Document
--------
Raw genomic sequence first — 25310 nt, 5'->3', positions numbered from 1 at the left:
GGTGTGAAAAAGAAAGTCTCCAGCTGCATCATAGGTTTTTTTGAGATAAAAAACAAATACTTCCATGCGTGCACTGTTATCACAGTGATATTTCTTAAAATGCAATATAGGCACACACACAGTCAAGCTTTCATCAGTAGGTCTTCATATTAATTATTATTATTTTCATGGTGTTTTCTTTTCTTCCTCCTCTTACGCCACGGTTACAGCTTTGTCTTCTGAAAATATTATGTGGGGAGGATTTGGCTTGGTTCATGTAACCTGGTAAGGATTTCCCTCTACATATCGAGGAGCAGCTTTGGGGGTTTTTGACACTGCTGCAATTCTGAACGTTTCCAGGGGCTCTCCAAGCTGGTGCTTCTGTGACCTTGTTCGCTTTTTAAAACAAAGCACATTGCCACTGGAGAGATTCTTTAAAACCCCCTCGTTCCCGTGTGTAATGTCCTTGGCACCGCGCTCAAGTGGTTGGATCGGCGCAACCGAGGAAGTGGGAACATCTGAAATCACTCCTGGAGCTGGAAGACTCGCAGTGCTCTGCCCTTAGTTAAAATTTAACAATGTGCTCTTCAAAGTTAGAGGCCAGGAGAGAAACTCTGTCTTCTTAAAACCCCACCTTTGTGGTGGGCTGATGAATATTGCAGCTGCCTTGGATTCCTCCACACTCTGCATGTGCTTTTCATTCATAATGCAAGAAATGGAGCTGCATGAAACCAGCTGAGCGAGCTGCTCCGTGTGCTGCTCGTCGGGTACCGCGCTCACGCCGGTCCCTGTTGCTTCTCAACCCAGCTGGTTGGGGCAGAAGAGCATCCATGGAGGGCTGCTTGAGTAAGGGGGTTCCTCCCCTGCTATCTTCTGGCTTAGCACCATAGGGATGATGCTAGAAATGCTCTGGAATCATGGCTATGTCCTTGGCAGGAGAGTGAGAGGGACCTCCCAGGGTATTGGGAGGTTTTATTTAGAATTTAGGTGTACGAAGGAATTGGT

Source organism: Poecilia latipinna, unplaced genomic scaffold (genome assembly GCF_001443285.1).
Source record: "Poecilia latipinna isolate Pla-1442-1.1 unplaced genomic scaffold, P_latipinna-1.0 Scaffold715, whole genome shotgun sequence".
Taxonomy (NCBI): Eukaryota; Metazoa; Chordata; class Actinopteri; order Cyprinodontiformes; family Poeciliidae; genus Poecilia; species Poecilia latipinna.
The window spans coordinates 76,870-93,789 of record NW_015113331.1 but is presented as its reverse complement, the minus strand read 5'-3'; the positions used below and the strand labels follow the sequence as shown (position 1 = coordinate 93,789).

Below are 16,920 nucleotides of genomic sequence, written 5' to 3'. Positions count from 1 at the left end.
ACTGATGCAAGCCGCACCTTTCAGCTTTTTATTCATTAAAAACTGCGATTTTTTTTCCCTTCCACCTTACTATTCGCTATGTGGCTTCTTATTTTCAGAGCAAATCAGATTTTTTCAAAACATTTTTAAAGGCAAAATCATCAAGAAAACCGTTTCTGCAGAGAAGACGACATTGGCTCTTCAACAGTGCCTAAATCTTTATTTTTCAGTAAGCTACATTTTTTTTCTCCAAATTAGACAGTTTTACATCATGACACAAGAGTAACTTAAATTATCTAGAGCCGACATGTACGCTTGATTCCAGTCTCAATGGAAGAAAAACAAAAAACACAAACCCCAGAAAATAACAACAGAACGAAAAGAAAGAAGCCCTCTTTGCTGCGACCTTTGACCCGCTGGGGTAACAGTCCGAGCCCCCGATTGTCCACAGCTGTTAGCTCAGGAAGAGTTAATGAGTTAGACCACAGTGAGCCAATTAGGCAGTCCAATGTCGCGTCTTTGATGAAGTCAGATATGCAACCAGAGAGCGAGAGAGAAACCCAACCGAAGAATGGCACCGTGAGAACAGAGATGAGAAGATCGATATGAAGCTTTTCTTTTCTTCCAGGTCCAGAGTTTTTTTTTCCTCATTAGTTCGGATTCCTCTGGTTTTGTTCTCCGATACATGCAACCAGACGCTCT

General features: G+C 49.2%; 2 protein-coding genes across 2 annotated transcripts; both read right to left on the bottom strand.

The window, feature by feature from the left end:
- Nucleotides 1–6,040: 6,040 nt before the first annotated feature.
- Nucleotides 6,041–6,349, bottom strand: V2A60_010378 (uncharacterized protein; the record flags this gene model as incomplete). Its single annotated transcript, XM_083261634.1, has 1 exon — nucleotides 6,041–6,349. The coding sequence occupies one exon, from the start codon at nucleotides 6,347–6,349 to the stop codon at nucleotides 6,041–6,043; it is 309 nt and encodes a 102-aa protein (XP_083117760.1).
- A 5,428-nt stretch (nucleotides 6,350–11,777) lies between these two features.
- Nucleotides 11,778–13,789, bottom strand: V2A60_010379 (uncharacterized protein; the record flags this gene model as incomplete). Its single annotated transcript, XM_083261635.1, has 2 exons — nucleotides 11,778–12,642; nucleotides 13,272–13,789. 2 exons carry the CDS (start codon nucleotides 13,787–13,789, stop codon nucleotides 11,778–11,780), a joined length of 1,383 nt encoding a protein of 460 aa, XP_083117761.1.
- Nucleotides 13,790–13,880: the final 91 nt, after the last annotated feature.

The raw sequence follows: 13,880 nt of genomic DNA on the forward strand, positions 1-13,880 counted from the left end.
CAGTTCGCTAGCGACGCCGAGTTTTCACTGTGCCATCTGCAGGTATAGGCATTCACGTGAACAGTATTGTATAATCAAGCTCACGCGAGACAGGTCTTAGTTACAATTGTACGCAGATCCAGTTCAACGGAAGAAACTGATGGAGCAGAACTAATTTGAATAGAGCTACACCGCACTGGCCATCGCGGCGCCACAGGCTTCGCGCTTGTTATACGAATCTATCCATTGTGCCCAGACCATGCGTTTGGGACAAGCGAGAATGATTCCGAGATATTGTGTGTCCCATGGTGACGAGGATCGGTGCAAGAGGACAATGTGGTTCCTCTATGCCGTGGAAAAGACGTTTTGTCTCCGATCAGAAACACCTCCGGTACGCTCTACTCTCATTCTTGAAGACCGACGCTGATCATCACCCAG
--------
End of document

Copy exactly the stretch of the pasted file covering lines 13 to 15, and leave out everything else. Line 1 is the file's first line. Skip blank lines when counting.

- A 5,428-nt stretch (nucleotides 6,350–11,777) lies between these two features.
- Nucleotides 11,778–13,789, bottom strand: V2A60_010379 (uncharacterized protein; the record flags this gene model as incomplete). Its single annotated transcript, XM_083261635.1, has 2 exons — nucleotides 11,778–12,642; nucleotides 13,272–13,789. 2 exons carry the CDS (start codon nucleotides 13,787–13,789, stop codon nucleotides 11,778–11,780), a joined length of 1,383 nt encoding a protein of 460 aa, XP_083117761.1.
- Nucleotides 13,790–13,880: the final 91 nt, after the last annotated feature.